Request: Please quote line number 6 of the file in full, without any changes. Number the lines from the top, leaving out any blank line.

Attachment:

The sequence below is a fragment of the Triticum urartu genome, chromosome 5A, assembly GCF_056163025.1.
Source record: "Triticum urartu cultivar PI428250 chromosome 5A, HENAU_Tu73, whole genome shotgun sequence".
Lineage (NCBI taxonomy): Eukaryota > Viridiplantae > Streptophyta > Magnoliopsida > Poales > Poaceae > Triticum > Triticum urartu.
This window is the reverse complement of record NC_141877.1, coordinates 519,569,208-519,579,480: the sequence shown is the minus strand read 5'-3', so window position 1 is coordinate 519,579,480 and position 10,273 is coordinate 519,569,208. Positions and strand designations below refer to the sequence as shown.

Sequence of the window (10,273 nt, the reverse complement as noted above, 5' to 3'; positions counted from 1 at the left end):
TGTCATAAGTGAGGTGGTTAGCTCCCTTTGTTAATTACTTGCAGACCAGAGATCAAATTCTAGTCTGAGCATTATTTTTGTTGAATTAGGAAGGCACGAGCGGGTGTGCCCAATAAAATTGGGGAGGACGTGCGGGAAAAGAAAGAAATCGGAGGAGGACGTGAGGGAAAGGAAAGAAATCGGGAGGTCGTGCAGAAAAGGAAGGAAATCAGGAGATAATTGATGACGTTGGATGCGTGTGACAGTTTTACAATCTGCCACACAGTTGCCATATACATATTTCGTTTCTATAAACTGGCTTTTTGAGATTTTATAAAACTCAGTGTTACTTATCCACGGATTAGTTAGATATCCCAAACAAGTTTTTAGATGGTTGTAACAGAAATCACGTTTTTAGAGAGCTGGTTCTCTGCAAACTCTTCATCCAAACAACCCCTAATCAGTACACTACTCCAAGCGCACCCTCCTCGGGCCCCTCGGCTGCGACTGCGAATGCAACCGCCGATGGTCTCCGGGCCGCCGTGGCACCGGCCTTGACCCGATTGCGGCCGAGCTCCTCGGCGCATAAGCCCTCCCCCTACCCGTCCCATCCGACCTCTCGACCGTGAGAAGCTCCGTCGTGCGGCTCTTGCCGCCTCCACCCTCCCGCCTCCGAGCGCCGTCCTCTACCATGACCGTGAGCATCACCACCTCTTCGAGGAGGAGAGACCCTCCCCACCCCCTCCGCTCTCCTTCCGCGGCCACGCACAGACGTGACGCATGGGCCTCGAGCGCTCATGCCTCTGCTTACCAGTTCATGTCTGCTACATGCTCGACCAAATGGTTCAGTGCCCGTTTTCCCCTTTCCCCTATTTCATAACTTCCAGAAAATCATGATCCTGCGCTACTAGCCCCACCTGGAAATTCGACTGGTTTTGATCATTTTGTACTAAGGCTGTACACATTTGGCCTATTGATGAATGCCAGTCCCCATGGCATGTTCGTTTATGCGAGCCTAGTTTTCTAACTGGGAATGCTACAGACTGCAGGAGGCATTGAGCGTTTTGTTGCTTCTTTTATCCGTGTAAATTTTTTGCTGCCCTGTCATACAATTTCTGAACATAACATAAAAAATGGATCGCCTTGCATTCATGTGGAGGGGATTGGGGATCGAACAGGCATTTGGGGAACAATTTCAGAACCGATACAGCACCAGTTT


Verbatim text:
TGTCATAAGTGAGGTGGTTAGCTCCCTTTGTTAATTACTTGCAGACCAGAGATCAAATTCTAGTCTGAGCATTATTTTTGTTGAATTAGGAAGGCACGAGCGGGTGTGCCCAATAAAATTGGGGAGGACGTGCGGGAAAAGAAAGAAATCGGAGGAGGACGTGAGGGAAAGGAAAGAAATCGGGAGGTCGTGCAGAAAAGGAAGGAAATCAGGAGATAATTGATGACGTTGGATGCGTGTGACAGTTTTACAATCTGCCACACAGTTGCCATATACATATTTCGTTTCTATAAACTGGCTTTTTGAGATTTTATAAAACTCAGTGTTACTTATCCACGGATTAGTTAGATATCCCAAACAAGTTTTTAGATGGTTGTAACAGAAATCACGTTTTTAGAGAGCTGGTTCTCTGCAAACTCTTCATCCAAACAACCCCTAATCAGTACACTACTCCAAGCGCACCCTCCTCGGGCCCCTCGGCTGCGACTGCGAATGCAACCGCCGATGGTCTCCGGGCCGCCGTGGCACCGGCCTTGACCCGATTGCGGCCGAGCTCCTCGGCGCATAAGCCCTCCCCCTACCCGTCCCATCCGACCTCTCGACCGTGAGAAGCTCCGTCGTGCGGCTCTTGCCGCCTCCACCCTCCCGCCTCCGAGCGCCGTCCTCTACCATGACCGTGAGCATCACCACCTCTTCGAGGAGGAGAGACCCTCCCCACCCCCTCCGCTCTCCTTCCGCGGCCACGCACAGACGTGACGCATGGGCCTCGAGCGCTCATGCCTCTGCTTACCAGTTCATGTCTGCTACATGCTCGACCAAATGGTTCAGTGCCCGTTTTCCCCTTTCCCCTATTTCATAACTTCCAGAAAATCATGATCCTGCGCTACTAGCCCCACCTGGAAATTCGACTGGTTTTGATCATTTTGTACTAAGGCTGTACACATTTGGCCTATTGATGAATGCCAGTCCCCATGGCATGTTCGTTTATGCGAGCCTAGTTTTCTAACTGGGAATGCTACAGACTGCAGGAGGCATTGAGCGTTTTGTTGCTTCTTTTATCCGTGTAAATTTTTTGCTGCCCTGTCATACAATTTCTGAACATAACATAAAAAATGGATCGCCTTGCATTCATGTGGAGGGGATTGGGGATCGAACAGGCATTTGGGGAACAATTTCAGAACCGATACAGCACCAGTTT